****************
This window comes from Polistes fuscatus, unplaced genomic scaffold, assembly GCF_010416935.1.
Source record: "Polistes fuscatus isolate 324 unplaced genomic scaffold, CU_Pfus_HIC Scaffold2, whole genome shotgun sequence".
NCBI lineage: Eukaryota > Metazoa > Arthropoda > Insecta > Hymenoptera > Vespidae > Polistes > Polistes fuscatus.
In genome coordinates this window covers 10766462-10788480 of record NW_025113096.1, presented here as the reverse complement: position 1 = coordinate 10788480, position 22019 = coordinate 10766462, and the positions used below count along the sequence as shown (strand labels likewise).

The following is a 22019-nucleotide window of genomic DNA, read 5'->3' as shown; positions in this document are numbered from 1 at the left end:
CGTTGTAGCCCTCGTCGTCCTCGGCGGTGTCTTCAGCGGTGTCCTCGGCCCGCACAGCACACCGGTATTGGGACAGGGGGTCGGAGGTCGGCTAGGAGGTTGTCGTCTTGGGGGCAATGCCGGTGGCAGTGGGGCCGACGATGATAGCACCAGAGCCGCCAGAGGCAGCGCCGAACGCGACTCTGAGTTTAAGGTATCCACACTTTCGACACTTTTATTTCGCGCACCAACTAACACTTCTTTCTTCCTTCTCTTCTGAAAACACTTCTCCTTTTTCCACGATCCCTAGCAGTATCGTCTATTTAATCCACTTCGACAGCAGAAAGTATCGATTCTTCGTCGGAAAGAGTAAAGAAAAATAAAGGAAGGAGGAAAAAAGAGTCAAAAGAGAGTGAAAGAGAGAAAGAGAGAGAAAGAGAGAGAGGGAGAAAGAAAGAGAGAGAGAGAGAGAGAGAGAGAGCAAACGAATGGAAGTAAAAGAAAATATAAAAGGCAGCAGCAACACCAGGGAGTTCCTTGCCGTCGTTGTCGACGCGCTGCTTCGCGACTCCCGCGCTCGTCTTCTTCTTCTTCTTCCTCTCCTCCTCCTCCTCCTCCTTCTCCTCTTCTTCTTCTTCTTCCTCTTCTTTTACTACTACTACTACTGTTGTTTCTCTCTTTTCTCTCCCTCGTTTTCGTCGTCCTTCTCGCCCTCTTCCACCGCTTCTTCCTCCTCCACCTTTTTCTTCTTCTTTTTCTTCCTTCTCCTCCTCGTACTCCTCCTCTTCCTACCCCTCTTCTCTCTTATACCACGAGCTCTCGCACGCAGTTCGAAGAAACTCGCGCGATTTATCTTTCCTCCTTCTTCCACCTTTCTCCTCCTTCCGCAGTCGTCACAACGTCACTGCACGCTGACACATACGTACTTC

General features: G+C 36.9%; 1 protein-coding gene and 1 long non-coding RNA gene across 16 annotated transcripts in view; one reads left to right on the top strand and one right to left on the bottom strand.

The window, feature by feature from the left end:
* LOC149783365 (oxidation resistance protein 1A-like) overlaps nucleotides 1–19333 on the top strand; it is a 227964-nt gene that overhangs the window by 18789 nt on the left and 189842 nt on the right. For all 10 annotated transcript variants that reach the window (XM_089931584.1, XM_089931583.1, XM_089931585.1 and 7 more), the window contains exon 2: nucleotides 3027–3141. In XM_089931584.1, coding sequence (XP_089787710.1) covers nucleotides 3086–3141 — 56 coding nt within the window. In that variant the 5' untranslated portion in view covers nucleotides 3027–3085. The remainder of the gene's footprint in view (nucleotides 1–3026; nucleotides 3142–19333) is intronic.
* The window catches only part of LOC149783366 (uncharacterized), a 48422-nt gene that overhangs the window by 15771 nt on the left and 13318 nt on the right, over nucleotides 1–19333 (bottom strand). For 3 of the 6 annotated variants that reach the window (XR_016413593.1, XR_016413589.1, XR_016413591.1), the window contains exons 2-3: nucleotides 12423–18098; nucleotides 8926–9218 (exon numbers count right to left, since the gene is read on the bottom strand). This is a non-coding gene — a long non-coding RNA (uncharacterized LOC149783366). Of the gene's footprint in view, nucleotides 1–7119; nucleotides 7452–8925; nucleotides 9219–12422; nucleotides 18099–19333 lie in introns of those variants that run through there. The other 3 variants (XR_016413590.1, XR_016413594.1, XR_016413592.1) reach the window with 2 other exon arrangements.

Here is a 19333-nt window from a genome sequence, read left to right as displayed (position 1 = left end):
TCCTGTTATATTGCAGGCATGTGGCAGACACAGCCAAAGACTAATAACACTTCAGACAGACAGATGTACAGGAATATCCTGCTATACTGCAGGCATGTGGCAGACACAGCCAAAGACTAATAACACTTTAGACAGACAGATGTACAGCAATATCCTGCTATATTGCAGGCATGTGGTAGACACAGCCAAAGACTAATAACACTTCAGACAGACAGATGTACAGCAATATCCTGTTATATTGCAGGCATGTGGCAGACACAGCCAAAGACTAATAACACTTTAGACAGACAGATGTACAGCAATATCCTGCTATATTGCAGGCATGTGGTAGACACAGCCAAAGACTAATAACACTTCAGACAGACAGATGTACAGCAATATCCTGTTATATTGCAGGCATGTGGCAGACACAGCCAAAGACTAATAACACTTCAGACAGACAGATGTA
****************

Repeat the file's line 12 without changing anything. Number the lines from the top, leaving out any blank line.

TCCTGTTATATTGCAGGCATGTGGCAGACACAGCCAAAGACTAATAACACTTCAGACAGACAGATGTACAGGAATATCCTGCTATACTGCAGGCATGTGGCAGACACAGCCAAAGACTAATAACACTTTAGACAGACAGATGTACAGCAATATCCTGCTATATTGCAGGCATGTGGTAGACACAGCCAAAGACTAATAACACTTCAGACAGACAGATGTACAGCAATATCCTGTTATATTGCAGGCATGTGGCAGACACAGCCAAAGACTAATAACACTTTAGACAGACAGATGTACAGCAATATCCTGCTATATTGCAGGCATGTGGTAGACACAGCCAAAGACTAATAACACTTCAGACAGACAGATGTACAGCAATATCCTGTTATATTGCAGGCATGTGGCAGACACAGCCAAAGACTAATAACACTTCAGACAGACAGATGTA